I recently attended the Consortium of Universities for Global Health (CUGH) conference in Washington DC from March 13-16, 2013. I found the talks on Innovative Technologies most interesting, in part because technologies have a large impact on the everyday lives of people in developing countries. One technology that Dr. Sasha Kramer, an ecologist from Stanford University, presented was the design and implementation of a new type of compost toilet for use in Haiti, funded by grants and donations. Her idea aims to improve basic sanitation, reduce the risk of diseases like cholera, and create jobs for unemployed Haitians.
Kramer is the executive director and co-founder of the not-for-profit organization Sustainable Organic Integrated Livelihoods (SOIL), which has built more than 50 public composting toilet facilities in Haiti since 2006. Eighty percent of the population in Haiti does not have access to basic sanitation and existing toilets are not well designed, with human waste flushing straight into rivers or groundwater. In this way the water supply is easily contaminated, and waterborne diseases like cholera are at epidemic levels in Haiti. From the SOIL website: “As of March 4, 2013, cholera has killed 8,057 Haitians and infected nearly 650,000 more. Despite some claims of progress, the epidemic, which was introduced by United Nations troops, has been significantly worse in 2013 than during the same period the year before.”
Kramer described how the compost toilets separate urine and feces, and a carbon mixture is used to cover the waste. The carbon mixture aids decomposition and consists of inexpensive materials found locally: ground peanut shells and sugarcane bagasse, a fibrous waste product. A SOIL worker changes the buckets weekly, and the waste is carted off to be composted. The waste is then dumped in a pile and covered with more sugarcane bagasse.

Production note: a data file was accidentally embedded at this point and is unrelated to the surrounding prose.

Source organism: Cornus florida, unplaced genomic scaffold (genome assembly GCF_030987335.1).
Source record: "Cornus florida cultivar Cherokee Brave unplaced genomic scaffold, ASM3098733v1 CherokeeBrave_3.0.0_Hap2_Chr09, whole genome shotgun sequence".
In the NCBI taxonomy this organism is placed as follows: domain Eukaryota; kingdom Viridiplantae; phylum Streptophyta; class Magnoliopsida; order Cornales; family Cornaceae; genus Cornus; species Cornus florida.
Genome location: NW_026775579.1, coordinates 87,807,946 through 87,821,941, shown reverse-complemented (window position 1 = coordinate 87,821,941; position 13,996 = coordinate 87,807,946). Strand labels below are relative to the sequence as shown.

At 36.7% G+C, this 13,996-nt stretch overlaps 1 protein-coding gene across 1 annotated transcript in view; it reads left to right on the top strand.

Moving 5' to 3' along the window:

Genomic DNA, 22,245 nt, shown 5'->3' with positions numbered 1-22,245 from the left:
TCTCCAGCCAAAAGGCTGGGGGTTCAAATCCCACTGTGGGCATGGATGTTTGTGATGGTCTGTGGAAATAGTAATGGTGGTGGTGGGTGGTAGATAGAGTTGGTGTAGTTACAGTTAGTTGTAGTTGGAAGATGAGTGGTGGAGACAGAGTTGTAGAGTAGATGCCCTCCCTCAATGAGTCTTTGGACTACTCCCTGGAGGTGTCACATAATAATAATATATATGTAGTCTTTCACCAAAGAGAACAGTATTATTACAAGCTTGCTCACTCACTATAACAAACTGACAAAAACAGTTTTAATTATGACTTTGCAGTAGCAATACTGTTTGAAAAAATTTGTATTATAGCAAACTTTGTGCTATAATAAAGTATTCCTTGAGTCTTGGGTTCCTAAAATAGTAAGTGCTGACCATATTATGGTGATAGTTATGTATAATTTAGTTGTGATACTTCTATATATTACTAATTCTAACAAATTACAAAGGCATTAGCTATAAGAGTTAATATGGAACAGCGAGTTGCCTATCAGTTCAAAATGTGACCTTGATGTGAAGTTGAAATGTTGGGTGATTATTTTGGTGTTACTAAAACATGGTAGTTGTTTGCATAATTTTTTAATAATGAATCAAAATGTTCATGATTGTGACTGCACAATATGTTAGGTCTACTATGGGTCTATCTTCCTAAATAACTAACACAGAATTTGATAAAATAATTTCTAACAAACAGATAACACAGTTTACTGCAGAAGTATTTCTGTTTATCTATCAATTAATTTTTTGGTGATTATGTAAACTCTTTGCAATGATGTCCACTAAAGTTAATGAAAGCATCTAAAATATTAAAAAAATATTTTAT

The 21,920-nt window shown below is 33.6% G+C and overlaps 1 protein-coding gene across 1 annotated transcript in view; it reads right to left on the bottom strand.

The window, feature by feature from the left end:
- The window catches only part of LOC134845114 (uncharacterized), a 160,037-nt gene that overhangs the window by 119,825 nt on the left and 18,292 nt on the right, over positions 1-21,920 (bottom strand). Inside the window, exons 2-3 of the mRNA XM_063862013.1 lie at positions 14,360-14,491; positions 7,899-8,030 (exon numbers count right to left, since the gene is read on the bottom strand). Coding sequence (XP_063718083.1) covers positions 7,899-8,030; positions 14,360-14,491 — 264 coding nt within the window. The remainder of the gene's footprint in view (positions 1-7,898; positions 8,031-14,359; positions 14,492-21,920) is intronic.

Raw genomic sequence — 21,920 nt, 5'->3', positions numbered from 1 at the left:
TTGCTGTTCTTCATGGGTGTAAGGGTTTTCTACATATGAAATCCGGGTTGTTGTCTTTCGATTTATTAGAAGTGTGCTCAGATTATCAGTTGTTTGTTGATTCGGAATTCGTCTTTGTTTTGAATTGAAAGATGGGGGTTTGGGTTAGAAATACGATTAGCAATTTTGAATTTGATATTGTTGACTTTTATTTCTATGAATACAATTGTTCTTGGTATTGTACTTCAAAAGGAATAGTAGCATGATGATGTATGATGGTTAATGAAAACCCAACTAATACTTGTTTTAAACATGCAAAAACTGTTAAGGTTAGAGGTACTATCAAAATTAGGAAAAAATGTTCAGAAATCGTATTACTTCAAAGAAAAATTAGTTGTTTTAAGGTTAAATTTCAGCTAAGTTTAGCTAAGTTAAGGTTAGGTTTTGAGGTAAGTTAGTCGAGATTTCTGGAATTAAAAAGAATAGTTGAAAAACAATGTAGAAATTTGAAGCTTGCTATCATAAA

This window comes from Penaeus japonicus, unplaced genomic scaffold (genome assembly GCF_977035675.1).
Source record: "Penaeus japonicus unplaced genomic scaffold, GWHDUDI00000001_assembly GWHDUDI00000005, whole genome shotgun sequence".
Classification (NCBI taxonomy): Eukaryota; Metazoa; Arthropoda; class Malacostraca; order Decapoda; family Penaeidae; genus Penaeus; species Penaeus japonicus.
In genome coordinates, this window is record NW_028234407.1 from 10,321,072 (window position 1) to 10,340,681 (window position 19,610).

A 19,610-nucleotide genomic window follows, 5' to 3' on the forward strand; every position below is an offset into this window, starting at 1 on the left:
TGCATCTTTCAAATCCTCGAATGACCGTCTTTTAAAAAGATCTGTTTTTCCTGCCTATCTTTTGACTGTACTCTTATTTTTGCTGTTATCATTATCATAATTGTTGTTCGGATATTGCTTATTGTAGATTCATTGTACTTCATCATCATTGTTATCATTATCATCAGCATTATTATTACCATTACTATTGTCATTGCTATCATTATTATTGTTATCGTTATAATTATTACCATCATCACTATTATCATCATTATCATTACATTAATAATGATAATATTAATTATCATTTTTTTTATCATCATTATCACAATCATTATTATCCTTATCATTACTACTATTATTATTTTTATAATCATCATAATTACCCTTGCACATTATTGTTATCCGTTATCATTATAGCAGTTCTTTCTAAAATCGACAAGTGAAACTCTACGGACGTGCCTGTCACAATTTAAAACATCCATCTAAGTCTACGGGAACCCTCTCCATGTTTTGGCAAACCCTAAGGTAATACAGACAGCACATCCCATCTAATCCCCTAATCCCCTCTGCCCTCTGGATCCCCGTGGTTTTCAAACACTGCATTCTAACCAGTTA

According to the SOIL website, the composting process heats the mixture to a temperature that promotes beneficial microbial growth and kills dangerous pathogens. After 8 months, the nutrient rich compost can be used for fertilizing crops. This compost toilet project also provides jobs for out-of-work Haitians, and encourages local governments to maintain the toilets.
Another technology discussed in this session was presented by Krista Donaldson, the CEO of D-Rev: Design Revolution, a company whose mission is “to improve the health and incomes of people living on less than $4 per day.” D-Rev is a non-profit company that is funded through individuals, grants and gifts in-kind. She described a project particularly focused on amputations – which result from trauma, disease, and natural disasters in regions of Africa and Asia, and often leave amputees unable to afford a prosthetic device. Donaldson explained the process of designing the JaipurKnee, which is a high-performance knee joint for developing world amputees. The JaipurKnee is an inexpensive prosthetic that was designed to enhance mobility of the user, which is needed when walking on rough terrain, she said.
More information about CUGH and its annual conference can be found at their website http://www.cugh.org/